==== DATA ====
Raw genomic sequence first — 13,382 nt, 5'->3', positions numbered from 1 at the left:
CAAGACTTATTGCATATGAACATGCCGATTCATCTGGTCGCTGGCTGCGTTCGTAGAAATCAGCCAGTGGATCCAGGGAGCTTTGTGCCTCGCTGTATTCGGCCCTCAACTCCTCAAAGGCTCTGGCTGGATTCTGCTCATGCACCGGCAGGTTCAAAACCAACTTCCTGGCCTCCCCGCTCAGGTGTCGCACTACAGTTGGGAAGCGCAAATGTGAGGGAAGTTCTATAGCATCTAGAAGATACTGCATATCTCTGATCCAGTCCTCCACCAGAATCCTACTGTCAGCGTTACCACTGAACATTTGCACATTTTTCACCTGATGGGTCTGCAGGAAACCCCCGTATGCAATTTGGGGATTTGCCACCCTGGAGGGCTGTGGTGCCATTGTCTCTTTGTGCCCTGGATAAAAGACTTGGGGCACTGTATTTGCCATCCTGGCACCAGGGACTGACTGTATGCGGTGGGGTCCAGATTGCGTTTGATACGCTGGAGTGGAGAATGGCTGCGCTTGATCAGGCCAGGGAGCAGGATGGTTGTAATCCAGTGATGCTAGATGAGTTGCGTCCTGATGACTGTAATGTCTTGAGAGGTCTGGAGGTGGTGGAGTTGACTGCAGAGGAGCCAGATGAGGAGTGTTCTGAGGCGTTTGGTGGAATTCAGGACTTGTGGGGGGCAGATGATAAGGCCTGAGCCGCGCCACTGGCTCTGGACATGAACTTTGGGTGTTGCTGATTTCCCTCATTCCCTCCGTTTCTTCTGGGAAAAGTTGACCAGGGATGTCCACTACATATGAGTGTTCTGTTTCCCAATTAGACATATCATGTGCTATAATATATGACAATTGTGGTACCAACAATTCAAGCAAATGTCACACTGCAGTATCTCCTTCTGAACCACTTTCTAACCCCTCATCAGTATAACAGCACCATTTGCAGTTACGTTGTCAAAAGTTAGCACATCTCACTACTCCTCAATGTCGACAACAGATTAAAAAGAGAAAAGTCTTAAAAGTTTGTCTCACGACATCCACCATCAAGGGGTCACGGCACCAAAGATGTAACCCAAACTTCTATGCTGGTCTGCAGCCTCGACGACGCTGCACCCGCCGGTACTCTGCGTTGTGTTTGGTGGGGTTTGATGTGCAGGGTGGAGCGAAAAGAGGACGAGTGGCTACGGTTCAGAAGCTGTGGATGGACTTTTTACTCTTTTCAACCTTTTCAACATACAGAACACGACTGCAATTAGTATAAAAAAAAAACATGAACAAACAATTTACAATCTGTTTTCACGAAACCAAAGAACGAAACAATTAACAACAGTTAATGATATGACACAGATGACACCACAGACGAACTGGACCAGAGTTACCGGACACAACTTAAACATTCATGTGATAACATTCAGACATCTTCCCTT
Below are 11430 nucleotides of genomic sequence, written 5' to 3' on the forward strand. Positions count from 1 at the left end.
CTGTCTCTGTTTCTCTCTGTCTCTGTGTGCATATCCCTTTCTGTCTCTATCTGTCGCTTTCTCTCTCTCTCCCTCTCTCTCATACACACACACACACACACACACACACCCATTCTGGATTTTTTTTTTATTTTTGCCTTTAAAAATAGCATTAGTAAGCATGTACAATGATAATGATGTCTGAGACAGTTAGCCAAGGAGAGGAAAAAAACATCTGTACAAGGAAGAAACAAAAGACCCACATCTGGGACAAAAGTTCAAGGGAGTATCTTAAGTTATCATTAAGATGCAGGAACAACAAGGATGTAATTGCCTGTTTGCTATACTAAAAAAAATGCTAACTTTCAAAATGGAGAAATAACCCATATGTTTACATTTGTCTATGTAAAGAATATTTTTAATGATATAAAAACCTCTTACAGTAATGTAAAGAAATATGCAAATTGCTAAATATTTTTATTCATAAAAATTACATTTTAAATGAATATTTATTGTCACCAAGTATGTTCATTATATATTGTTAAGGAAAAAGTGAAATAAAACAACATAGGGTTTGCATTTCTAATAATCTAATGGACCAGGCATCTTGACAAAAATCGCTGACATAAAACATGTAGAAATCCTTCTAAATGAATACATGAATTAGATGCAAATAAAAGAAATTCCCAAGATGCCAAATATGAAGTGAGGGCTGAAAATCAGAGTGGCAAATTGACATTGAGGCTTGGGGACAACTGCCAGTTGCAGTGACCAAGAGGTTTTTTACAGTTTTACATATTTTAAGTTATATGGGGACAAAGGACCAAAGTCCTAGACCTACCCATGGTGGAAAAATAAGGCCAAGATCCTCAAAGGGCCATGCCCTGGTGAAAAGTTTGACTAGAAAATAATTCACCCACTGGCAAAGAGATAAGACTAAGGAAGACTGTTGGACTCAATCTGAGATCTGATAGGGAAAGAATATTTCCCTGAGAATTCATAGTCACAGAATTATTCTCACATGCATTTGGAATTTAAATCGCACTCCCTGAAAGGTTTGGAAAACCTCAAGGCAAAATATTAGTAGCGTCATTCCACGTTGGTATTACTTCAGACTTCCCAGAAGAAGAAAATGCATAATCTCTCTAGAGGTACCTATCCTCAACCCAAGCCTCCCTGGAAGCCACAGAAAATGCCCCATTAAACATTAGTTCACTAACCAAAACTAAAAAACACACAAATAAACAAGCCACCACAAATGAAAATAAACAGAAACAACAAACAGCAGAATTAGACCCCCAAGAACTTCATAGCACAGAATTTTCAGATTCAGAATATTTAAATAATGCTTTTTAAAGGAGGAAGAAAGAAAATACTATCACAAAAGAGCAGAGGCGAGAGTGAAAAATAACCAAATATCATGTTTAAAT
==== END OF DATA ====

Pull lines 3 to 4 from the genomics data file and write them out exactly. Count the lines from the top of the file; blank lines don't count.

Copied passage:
Below are 11430 nucleotides of genomic sequence, written 5' to 3' on the forward strand. Positions count from 1 at the left end.
CTGTCTCTGTTTCTCTCTGTCTCTGTGTGCATATCCCTTTCTGTCTCTATCTGTCGCTTTCTCTCTCTCTCCCTCTCTCTCATACACACACACACACACACACACACACCCATTCTGGATTTTTTTTTTATTTTTGCCTTTAAAAATAGCATTAGTAAGCATGTACAATGATAATGATGTCTGAGACAGTTAGCCAAGGAGAGGAAAAAAACATCTGTACAAGGAAGAAACAAAAGACCCACATCTGGGACAAAAGTTCAAGGGAGTATCTTAAGTTATCATTAAGATGCAGGAACAACAAGGATGTAATTGCCTGTTTGCTATACTAAAAAAAATGCTAACTTTCAAAATGGAGAAATAACCCATATGTTTACATTTGTCTATGTAAAGAATATTTTTAATGATATAAAAACCTCTTACAGTAATGTAAAGAAATATGCAAATTGCTAAATATTTTTATTCATAAAAATTACATTTTAAATGAATATTTATTGTCACCAAGTATGTTCATTATATATTGTTAAGGAAAAAGTGAAATAAAACAACATAGGGTTTGCATTTCTAATAATCTAATGGACCAGGCATCTTGACAAAAATCGCTGACATAAAACATGTAGAAATCCTTCTAAATGAATACATGAATTAGATGCAAATAAAAGAAATTCCCAAGATGCCAAATATGAAGTGAGGGCTGAAAATCAGAGTGGCAAATTGACATTGAGGCTTGGGGACAACTGCCAGTTGCAGTGACCAAGAGGTTTTTTACAGTTTTACATATTTTAAGTTATATGGGGACAAAGGACCAAAGTCCTAGACCTACCCATGGTGGAAAAATAAGGCCAAGATCCTCAAAGGGCCATGCCCTGGTGAAAAGTTTGACTAGAAAATAATTCACCCACTGGCAAAGAGATAAGACTAAGGAAGACTGTTGGACTCAATCTGAGATCTGATAGGGAAAGAATATTTCCCTGAGAATTCATAGTCACAGAATTATTCTCACATGCATTTGGAATTTAAATCGCACTCCCTGAAAGGTTTGGAAAACCTCAAGGCAAAATATTAGTAGCGTCATTCCACGTTGGTATTACTTCAGACTTCCCAGAAGAAGAAAATGCATAATCTCTCTAGAGGTACCTATCCTCAACCCAAGCCTCCCTGGAAGCCACAGAAAATGCCCCATTAAACATTAGTTCACTAACCAAAACTAAAAAACACACAAATAAACAAGCCACCACAAATGAAAATAAACAGAAACAACAAACAGCAGAATTAGACCCCCAAGAACTTCATAGCACAGAATTTTCAGATTCAGAATATTTAAATAATGCTTTTTAAAGGAGGAAGAAAGAAAATACTATCACAAAAGAGCAGAGGCGAGAGTGAAAAATAACCAAATATCATGTTTAAAT